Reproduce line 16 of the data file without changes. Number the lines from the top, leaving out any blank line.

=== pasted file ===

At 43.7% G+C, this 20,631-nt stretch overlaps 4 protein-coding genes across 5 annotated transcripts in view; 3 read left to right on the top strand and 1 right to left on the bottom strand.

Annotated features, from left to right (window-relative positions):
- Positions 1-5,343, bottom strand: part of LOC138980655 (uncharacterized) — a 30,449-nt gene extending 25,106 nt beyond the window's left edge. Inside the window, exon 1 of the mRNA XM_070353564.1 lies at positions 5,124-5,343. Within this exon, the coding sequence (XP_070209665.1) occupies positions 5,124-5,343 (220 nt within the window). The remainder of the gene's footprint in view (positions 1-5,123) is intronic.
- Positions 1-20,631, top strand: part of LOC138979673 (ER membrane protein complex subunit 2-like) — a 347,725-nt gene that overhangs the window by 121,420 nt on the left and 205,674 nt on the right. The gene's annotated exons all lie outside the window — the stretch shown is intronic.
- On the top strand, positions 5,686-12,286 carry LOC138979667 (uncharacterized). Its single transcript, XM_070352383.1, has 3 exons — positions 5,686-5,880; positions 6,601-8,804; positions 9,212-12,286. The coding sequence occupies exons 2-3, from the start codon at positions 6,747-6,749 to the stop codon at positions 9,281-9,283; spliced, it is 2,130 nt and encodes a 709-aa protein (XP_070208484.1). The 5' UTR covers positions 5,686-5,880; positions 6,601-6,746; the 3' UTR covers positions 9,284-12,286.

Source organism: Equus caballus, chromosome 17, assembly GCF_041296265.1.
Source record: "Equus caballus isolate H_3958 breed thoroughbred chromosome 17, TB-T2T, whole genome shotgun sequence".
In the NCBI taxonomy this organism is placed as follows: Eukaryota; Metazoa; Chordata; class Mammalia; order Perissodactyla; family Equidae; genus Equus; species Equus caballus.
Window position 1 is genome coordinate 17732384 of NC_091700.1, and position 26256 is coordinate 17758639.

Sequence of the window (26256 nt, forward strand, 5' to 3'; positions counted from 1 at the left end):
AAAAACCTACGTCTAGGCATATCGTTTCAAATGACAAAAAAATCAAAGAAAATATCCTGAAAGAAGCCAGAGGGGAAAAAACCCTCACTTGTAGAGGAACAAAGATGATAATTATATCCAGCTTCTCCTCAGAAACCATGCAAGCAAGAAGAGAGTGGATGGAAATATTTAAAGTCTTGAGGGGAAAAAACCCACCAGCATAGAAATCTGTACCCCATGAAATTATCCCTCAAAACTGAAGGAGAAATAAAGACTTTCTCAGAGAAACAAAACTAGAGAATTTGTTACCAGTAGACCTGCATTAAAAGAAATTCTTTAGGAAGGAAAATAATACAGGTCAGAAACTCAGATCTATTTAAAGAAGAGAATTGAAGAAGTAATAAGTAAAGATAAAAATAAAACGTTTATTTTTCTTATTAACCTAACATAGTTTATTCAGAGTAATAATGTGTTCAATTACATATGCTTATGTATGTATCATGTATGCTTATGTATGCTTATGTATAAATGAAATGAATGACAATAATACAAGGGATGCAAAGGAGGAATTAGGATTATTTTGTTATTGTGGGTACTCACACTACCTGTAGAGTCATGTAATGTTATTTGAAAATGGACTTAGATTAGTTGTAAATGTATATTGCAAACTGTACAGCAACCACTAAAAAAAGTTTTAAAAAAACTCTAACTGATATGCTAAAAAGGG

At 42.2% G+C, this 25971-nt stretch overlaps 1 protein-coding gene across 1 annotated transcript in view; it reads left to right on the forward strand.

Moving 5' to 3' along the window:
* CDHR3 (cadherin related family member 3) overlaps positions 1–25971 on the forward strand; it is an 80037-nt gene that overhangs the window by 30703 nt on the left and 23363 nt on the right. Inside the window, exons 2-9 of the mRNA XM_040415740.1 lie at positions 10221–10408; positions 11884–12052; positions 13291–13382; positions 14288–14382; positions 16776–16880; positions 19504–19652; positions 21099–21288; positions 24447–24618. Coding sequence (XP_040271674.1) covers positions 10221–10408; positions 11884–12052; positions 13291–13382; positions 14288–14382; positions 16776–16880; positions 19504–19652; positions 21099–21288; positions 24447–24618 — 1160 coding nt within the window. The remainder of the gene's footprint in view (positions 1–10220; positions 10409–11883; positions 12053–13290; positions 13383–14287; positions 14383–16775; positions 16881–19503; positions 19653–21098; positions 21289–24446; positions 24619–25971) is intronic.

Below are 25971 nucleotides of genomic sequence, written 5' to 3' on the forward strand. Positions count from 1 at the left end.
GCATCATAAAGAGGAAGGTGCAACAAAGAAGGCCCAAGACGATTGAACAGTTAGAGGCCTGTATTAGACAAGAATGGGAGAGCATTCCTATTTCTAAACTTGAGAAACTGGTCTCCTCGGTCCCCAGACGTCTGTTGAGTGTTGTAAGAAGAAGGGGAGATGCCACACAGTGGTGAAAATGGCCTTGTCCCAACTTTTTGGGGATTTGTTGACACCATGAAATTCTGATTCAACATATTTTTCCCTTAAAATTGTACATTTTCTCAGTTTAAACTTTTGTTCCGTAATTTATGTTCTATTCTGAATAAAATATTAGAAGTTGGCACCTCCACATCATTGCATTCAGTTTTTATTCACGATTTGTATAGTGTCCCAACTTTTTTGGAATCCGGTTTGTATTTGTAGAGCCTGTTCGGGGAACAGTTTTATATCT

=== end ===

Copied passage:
GCATCATAAAGAGGAAGGTGCAACAAAGAAGGCCCAAGACGATTGAACAGTTAGAGGCCTGTATTAGACAAGAATGGGAGAGCATTCCTATTTCTAAACTTGAGAAACTGGTCTCCTCGGTCCCCAGACGTCTGTTGAGTGTTGTAAGAAGAAGGGGAGATGCCACACAGTGGTGAAAATGGCCTTGTCCCAACTTTTTGGGGATTTGTTGACACCATGAAATTCTGATTCAACATATTTTTCCCTTAAAATTGTACATTTTCTCAGTTTAAACTTTTGTTCCGTAATTTATGTTCTATTCTGAATAAAATATTAGAAGTTGGCACCTCCACATCATTGCATTCAGTTTTTATTCACGATTTGTATAGTGTCCCAACTTTTTTGGAATCCGGTTTGTATTTGTAGAGCCTGTTCGGGGAACAGTTTTATATCT